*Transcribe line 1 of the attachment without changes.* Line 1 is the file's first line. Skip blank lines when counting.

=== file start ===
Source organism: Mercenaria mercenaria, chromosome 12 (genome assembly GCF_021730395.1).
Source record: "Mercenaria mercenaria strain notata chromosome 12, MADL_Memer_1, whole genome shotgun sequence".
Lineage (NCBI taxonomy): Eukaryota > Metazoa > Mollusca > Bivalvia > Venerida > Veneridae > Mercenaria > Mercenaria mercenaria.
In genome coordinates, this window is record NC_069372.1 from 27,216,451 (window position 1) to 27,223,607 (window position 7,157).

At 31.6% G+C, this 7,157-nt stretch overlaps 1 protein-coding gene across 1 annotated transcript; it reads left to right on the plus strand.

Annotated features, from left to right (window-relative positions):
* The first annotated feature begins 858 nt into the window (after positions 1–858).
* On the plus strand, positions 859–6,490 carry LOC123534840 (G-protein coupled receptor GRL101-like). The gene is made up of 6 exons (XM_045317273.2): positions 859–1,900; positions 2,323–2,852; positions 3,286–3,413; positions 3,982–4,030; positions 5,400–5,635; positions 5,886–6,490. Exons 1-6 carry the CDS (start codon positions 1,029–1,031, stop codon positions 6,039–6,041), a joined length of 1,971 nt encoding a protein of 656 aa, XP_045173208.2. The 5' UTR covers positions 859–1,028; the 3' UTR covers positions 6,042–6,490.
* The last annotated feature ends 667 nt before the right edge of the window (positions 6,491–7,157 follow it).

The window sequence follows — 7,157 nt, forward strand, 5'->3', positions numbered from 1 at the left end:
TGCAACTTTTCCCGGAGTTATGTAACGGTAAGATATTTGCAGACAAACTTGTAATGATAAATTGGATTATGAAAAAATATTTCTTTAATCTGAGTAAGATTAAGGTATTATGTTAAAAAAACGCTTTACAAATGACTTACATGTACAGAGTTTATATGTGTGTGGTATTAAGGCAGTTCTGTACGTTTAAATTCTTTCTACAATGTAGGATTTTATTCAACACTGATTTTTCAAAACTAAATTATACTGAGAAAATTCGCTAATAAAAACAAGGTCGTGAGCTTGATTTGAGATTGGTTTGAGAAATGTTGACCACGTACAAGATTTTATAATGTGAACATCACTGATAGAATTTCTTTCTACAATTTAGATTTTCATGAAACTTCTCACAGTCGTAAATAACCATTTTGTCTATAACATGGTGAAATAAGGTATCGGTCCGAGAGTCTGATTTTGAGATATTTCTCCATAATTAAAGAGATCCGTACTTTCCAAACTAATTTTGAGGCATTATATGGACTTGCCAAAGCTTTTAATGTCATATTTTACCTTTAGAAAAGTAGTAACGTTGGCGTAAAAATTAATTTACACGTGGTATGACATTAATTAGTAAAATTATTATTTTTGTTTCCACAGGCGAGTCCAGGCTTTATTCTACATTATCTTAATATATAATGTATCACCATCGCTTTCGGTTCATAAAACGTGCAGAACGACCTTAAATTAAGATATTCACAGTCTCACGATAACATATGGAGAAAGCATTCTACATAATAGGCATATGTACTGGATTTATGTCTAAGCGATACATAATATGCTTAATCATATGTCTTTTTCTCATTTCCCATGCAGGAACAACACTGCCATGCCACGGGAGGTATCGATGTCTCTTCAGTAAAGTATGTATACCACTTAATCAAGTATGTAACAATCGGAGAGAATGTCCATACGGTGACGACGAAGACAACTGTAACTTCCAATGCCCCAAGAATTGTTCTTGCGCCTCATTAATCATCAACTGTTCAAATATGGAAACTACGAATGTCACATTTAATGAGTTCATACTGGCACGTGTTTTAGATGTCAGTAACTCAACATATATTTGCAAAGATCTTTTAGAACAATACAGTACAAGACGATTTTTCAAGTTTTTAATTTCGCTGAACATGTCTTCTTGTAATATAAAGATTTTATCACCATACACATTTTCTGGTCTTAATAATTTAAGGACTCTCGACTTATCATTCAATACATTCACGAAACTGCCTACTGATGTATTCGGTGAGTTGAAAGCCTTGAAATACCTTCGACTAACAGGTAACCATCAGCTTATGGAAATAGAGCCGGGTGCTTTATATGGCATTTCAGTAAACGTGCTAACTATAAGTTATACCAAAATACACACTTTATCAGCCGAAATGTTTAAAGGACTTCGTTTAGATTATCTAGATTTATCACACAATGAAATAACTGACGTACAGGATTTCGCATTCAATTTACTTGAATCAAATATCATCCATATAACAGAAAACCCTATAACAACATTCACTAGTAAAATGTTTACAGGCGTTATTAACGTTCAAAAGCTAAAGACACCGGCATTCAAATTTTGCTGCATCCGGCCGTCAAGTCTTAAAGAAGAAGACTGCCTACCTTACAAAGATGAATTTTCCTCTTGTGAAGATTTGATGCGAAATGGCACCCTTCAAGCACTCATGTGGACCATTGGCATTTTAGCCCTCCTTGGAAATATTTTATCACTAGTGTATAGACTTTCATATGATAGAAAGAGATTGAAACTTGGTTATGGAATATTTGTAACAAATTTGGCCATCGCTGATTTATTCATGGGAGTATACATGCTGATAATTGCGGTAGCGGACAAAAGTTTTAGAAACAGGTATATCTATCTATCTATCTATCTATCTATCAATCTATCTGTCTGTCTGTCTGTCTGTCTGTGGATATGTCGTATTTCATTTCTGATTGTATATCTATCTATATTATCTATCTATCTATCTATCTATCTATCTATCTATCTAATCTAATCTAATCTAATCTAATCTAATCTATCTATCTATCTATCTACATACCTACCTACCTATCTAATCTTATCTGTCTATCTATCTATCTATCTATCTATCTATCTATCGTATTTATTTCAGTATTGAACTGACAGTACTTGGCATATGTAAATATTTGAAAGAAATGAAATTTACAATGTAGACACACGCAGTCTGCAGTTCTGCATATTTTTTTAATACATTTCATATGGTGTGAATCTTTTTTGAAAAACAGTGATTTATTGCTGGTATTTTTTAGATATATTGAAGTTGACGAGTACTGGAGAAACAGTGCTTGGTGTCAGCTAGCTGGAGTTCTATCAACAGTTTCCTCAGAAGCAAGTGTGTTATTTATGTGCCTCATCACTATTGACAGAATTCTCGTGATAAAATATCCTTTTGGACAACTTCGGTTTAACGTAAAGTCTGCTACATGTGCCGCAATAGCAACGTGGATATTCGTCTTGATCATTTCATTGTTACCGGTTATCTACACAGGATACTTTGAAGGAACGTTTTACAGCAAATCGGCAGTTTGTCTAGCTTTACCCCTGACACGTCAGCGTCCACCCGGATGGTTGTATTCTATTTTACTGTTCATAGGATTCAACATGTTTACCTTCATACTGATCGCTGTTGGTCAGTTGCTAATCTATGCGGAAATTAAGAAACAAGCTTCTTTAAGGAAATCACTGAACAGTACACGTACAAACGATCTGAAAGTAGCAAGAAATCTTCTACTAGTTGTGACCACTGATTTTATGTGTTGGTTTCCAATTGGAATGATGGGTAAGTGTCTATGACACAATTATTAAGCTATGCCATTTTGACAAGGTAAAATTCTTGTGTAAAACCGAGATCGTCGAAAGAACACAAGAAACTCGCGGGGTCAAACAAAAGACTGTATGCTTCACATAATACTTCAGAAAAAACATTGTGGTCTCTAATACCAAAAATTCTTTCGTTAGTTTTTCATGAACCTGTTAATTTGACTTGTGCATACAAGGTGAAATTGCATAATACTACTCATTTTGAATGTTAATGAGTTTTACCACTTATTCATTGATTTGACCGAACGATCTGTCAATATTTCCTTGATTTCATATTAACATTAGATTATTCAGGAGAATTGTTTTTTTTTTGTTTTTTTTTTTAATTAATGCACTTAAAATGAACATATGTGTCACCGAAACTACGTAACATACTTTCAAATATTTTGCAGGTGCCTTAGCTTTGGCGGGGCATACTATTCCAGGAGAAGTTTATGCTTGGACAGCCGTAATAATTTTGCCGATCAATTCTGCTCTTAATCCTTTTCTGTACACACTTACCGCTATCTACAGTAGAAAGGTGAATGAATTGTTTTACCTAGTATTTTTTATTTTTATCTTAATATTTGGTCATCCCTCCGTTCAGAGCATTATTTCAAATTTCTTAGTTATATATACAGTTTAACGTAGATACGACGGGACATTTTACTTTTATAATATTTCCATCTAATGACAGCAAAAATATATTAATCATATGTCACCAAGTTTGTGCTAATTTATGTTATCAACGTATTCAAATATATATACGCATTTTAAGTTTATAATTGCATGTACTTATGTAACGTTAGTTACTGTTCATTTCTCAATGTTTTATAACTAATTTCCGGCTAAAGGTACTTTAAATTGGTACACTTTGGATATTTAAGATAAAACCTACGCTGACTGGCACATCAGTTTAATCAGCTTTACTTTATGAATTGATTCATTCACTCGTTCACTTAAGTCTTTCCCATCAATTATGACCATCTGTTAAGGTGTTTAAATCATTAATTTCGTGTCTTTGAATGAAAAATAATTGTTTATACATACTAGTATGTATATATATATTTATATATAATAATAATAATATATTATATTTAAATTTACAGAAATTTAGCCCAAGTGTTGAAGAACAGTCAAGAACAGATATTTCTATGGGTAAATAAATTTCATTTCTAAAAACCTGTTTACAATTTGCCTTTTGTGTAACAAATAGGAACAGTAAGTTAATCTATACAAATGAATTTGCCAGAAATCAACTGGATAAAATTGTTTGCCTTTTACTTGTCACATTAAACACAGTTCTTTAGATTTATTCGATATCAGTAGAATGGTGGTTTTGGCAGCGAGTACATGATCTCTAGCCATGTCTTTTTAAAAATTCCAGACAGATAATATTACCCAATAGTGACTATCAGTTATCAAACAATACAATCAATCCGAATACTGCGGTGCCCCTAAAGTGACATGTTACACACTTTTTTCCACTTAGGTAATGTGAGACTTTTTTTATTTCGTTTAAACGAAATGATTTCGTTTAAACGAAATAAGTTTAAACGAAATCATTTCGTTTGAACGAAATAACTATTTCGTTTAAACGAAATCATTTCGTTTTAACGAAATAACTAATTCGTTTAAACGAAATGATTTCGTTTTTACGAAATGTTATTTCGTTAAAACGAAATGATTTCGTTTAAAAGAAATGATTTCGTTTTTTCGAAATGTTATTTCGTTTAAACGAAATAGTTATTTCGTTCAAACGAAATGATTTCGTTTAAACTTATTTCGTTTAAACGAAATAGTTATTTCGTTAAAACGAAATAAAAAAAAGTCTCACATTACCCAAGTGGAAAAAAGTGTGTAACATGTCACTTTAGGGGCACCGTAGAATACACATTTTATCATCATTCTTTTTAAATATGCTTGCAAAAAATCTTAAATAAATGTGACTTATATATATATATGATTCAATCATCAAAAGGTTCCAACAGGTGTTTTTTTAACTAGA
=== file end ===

Source organism: Mercenaria mercenaria, chromosome 12 (genome assembly GCF_021730395.1).